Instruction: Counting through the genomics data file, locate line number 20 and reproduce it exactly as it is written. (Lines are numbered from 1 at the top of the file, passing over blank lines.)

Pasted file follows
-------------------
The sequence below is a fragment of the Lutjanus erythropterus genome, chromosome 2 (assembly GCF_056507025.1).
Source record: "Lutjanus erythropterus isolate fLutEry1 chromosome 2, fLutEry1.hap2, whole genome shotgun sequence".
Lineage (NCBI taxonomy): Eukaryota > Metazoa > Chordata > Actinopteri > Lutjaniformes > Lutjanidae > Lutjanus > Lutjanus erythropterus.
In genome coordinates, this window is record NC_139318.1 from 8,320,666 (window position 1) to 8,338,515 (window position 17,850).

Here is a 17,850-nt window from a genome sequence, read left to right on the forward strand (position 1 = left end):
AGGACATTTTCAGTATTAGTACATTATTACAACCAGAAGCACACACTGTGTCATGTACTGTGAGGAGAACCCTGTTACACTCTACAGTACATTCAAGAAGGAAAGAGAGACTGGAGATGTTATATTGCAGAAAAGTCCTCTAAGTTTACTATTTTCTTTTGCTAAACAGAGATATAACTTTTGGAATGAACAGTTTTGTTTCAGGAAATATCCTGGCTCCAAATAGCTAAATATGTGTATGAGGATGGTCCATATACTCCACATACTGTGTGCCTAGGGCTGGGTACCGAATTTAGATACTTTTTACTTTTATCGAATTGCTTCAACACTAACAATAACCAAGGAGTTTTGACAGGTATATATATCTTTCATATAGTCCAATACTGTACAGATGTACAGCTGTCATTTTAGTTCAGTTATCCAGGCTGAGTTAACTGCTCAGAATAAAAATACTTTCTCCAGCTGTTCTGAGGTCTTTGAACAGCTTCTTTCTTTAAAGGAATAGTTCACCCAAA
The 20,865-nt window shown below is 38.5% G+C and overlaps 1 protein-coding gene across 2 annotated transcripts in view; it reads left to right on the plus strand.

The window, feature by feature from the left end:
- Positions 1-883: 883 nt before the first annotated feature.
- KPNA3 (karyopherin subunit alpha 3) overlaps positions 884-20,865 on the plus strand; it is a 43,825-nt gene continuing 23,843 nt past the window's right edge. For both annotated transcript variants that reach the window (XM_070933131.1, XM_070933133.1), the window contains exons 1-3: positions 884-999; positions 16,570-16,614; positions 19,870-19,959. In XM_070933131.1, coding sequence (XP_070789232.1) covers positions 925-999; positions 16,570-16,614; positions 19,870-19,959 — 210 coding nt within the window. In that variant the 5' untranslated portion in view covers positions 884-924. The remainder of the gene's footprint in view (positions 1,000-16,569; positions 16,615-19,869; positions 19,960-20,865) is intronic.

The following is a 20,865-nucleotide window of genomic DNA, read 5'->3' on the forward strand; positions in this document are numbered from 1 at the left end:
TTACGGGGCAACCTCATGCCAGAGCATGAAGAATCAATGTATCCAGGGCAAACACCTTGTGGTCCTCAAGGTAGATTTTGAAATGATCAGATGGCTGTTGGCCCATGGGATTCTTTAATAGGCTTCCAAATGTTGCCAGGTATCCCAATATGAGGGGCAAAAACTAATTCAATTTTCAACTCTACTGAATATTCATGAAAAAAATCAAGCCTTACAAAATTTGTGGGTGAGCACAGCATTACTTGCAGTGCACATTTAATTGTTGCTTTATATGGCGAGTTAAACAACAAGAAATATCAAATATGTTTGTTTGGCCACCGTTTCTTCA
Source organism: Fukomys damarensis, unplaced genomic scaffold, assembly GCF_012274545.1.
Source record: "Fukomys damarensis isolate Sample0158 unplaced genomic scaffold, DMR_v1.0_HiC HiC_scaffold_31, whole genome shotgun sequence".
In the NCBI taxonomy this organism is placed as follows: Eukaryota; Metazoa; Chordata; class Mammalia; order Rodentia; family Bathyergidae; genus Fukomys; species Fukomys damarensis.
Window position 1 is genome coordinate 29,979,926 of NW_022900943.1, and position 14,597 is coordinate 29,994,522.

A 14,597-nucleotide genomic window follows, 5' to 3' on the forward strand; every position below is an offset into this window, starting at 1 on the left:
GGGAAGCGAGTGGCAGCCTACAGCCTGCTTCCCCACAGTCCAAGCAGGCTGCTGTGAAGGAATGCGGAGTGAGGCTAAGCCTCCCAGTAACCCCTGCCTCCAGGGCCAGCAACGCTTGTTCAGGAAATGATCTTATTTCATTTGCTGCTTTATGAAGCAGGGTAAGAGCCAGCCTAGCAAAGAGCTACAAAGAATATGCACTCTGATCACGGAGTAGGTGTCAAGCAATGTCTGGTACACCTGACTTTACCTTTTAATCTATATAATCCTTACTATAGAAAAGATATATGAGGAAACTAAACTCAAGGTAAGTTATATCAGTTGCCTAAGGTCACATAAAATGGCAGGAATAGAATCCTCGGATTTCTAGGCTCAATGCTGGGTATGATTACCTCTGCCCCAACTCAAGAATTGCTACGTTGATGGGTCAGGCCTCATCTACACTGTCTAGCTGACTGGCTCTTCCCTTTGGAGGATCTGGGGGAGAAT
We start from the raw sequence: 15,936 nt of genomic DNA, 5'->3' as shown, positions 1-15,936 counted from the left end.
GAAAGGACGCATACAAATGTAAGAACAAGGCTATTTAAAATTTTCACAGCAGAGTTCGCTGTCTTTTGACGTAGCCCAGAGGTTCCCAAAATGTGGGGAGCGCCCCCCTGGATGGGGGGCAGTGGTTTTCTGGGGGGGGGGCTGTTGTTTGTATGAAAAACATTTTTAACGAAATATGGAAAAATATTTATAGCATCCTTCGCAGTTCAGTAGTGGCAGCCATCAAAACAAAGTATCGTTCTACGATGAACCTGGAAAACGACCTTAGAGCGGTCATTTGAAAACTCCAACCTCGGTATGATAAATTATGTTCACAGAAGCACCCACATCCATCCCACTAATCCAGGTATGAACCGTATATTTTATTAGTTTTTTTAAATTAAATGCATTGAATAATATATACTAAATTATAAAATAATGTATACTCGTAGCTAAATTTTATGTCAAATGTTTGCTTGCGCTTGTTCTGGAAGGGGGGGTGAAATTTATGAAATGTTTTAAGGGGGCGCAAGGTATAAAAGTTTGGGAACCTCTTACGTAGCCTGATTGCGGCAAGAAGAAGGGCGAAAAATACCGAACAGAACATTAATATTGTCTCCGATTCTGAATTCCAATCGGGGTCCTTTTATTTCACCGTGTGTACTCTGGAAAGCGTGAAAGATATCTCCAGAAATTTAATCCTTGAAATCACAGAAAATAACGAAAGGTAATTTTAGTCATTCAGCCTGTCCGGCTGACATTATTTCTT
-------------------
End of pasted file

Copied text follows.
GAAAGGACGCATACAAATGTAAGAACAAGGCTATTTAAAATTTTCACAGCAGAGTTCGCTGTCTTTTGACGTAGCCCAGAGGTTCCCAAAATGTGGGGAGCGCCCCCCTGGATGGGGGGCAGTGGTTTTCTGGGGGGGGGGCTGTTGTTTGTATGAAAAACATTTTTAACGAAATATGGAAAAATATTTATAGCATCCTTCGCAGTTCAGTAGTGGCAGCCATCAAAACAAAGTATCGTTCTACGATGAACCTGGAAAACGACCTTAGAGCGGTCATTTGAAAACTCCAACCTCGGTATGATAAATTATGTTCACAGAAGCACCCACATCCATCCCACTAATCCAGGTATGAACCGTATATTTTATTAGTTTTTTTAAATTAAATGCATTGAATAATATATACTAAATTATAAAATAATGTATACTCGTAGCTAAATTTTATGTCAAATGTTTGCTTGCGCTTGTTCTGGAAGGGGGGGTGAAATTTATGAAATGTTTTAAGGGGGCGCAAGGTATAAAAGTTTGGGAACCTCTTACGTAGCCTGATTGCGGCAAGAAGAAGGGCGAAAAATACCGAACAGAACATTAATATTGTCTCCGATTCTGAATTCCAATCGGGGTCCTTTTATTTCACCGTGTGTACTCTGGAAAGCGTGAAAGATATCTCCAGAAATTTAATCCTTGAAATCACAGAAAATAACGAAAGGTAATTTTAGTCATTCAGCCTGTCCGGCTGACATTATTTCTT